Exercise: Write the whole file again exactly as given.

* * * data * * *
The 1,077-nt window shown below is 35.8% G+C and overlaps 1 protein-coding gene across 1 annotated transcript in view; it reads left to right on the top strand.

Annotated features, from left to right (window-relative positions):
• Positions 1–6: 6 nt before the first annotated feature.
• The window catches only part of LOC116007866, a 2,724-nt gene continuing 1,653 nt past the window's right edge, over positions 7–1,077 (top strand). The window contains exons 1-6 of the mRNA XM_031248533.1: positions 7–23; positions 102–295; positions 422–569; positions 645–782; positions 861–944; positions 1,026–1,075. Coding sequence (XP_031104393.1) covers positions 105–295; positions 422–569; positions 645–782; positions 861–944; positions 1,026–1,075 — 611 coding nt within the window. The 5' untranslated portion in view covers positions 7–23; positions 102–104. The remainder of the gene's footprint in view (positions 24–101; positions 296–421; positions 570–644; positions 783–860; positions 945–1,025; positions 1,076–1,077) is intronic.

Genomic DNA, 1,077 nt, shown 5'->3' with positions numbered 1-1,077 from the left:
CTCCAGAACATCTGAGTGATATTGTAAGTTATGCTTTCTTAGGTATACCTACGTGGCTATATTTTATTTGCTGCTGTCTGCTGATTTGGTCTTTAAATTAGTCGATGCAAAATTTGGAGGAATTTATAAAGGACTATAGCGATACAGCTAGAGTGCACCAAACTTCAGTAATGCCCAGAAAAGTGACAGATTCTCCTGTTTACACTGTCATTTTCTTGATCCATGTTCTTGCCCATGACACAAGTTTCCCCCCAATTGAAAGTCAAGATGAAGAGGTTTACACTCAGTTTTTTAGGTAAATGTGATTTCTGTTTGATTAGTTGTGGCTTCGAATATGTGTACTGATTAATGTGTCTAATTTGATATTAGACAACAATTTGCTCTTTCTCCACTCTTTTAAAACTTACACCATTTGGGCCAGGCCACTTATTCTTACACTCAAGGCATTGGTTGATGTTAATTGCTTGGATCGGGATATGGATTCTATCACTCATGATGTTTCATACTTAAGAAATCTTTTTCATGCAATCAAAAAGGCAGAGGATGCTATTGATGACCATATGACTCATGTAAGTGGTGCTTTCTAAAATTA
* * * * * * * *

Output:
The 1,077-nt window shown below is 35.8% G+C and overlaps 1 protein-coding gene across 1 annotated transcript in view; it reads left to right on the top strand.

Annotated features, from left to right (window-relative positions):
• Positions 1–6: 6 nt before the first annotated feature.
• The window catches only part of LOC116007866, a 2,724-nt gene continuing 1,653 nt past the window's right edge, over positions 7–1,077 (top strand). The window contains exons 1-6 of the mRNA XM_031248533.1: positions 7–23; positions 102–295; positions 422–569; positions 645–782; positions 861–944; positions 1,026–1,075. Coding sequence (XP_031104393.1) covers positions 105–295; positions 422–569; positions 645–782; positions 861–944; positions 1,026–1,075 — 611 coding nt within the window. The 5' untranslated portion in view covers positions 7–23; positions 102–104. The remainder of the gene's footprint in view (positions 24–101; positions 296–421; positions 570–644; positions 783–860; positions 945–1,025; positions 1,076–1,077) is intronic.

Genomic DNA, 1,077 nt, shown 5'->3' with positions numbered 1-1,077 from the left:
CTCCAGAACATCTGAGTGATATTGTAAGTTATGCTTTCTTAGGTATACCTACGTGGCTATATTTTATTTGCTGCTGTCTGCTGATTTGGTCTTTAAATTAGTCGATGCAAAATTTGGAGGAATTTATAAAGGACTATAGCGATACAGCTAGAGTGCACCAAACTTCAGTAATGCCCAGAAAAGTGACAGATTCTCCTGTTTACACTGTCATTTTCTTGATCCATGTTCTTGCCCATGACACAAGTTTCCCCCCAATTGAAAGTCAAGATGAAGAGGTTTACACTCAGTTTTTTAGGTAAATGTGATTTCTGTTTGATTAGTTGTGGCTTCGAATATGTGTACTGATTAATGTGTCTAATTTGATATTAGACAACAATTTGCTCTTTCTCCACTCTTTTAAAACTTACACCATTTGGGCCAGGCCACTTATTCTTACACTCAAGGCATTGGTTGATGTTAATTGCTTGGATCGGGATATGGATTCTATCACTCATGATGTTTCATACTTAAGAAATCTTTTTCATGCAATCAAAAAGGCAGAGGATGCTATTGATGACCATATGACTCATGTAAGTGGTGCTTTCTAAAATTA